FIELD OF THE INVENTION
The invention relates to a window for a vehicle, in particular for an aircraft. Nowadays, conventional aircraft windows usually have a window frame, an inner and outer window pane, seals, a retaining element (also called a "retainer") and connection elements for connecting the window to the aircraft. In this respect, the inner and outer window panes form together with the seal a so-called window set. During flight operation, the outer window pane integrated in the window set only withstands those loads which result from the differential pressure between the interior of the aircraft cabin and the surroundings. All other loads which occur, for example in the fuselage structure are conducted around the window aperture, inter alia, by a window frame which strengthens the window aperture.
Conventional aircraft windows are usually configured by the fail-safe method of construction such that, should the outer window pane malfunction during the flight due to a load transfer, the cabin pressure can be maintained by the inner window pane, thus ensuring a safe landing of the aircraft.
Apart from actually sealing the window set from the surroundings, the seal of a conventional aircraft window also provides the connection and positioning of the window set in the window frame. In addition, the seal ensures the correct spacing between the inner and outer window panes.
To achieve a visually perfect joint pattern on the outside of the aircraft, the window set has to be mounted in an extremely precise manner. The retaining element holds the window set in the window frame such that it cannot fall out either during assembly or if there is a drop in pressure towards the interior.
The conventional vehicle and aircraft windows which have been described suffer from a number of disadvantages. On the one hand, the size of the window is restricted by the shape and stress produced on the window frame. Furthermore, the production of the window panes by a conventional reinforcing method is expensive. In addition, the material of the window shrinks under the influence of heat, ages with the formation of hairline cracks and reacts sensitively to chemical influences (for example alcohol). The large number of elements means that assembly is complex due to careful handling of the window set, the required precise positioning in the window frame and the large number of connection elements.
SUMMARY OF THE INVENTION
The object of the invention is to reduce or eliminate the disadvantages described above. A particular object of the invention is to propose a window for an aircraft which is not only easily assembled in a precise manner, but is also configured to be damage-tolerant and is capable of withstanding all the structural loads which occur in the window region.
The object is achieved by a window for a vehicle which has a transparent, damage-tolerant pane element produced from a composite material, said pane element being capable of withstanding structural loads.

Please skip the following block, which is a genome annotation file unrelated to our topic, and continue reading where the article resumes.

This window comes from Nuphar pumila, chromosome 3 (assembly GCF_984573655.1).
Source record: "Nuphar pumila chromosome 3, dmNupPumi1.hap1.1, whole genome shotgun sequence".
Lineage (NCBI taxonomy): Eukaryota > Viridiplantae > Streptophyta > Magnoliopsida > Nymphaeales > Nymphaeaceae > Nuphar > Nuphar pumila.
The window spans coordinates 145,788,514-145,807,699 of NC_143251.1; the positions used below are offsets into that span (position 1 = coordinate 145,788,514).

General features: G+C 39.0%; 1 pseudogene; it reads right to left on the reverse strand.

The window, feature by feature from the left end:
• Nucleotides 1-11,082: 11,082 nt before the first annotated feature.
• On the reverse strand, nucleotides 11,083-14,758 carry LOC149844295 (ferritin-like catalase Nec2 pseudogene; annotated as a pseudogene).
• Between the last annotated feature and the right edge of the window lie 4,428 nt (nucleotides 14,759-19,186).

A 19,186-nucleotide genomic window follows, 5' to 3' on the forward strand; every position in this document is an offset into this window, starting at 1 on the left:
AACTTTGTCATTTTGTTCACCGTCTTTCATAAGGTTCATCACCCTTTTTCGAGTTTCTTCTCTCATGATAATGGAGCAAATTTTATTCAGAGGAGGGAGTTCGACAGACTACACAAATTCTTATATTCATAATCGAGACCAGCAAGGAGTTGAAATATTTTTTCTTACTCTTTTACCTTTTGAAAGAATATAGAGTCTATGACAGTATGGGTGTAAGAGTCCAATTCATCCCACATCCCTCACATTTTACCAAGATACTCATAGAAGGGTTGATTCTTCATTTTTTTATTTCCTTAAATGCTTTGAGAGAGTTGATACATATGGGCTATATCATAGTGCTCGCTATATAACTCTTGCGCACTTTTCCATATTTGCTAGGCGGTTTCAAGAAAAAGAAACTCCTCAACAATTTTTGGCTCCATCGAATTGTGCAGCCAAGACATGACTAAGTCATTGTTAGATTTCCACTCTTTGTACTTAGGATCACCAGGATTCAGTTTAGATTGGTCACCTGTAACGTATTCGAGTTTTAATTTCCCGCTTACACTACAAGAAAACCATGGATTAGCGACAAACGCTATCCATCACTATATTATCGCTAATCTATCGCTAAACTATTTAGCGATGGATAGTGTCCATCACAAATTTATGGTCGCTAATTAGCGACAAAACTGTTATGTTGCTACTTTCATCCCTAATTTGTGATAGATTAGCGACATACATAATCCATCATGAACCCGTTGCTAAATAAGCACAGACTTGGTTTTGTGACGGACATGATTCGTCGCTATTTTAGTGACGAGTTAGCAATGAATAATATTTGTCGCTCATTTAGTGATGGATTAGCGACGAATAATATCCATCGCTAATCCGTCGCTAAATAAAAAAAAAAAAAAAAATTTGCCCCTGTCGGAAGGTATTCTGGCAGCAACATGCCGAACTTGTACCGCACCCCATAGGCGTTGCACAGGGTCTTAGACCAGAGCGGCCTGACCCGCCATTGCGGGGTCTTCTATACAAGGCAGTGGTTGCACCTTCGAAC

The characteristic of the window according to the invention is based on the fact that the window is fully load bearing. Due to the load-bearing configuration of the window, according to the exemplary use in an aircraft, a significant amount of weight can be saved, particularly compared to conventional aircraft windows, which results from the omission of a window frame and retaining element.
The composite material preferably comprises fibres and a matrix material, the fibres and matrix material being transparent and having substantially the same refractive index. The use of the same refractive index means that the composite material has optically constant characteristics and consequently the fibres are virtually invisible. Concurrently with the transparency characteristics necessary for a window, the window according to the invention has the mechanical characteristics of a fibre composite material, imparting to the window a very high strength and adapted rigidity. This also entails a reduction in weight, since the window is not only able to withstand the loads from the differential pressure between the interior of the vehicle and the surroundings, but also the structural loads occurring around the window. Consequently, a window frame guiding these loads around the window is unnecessary.
In addition, further advantages in terms of weight and cost are provided by the damage tolerance of the window according to the invention, because the load-bearing characteristics can ensure safe operation of the aircraft even if the window is damaged.
Furthermore, the window according to the invention can be freely configured in size and shape by its damage-tolerant and load-bearing construction. The material used is also more resistant to ageing and thus requires less maintenance. Finally, due to the smaller overall height since a second (inner) window pane is omitted, the passenger is afforded more shoulder space.
Finally, a high quality of the outer surface of the vehicle can be achieved at a substantially lower expense compared to the use of conventional windows, because the window frame and seals which potentially jut out and disturb the smooth surface are omitted.
The object is further achieved by a method for producing a vehicle window which has the features mentioned above.
BRIEF DESCRIPTION OF THE DRAWINGS
In the following, the invention will be described in detail with reference to the figures using embodiments of an aircraft window. In the figures, the same items are characterised by the same reference numerals.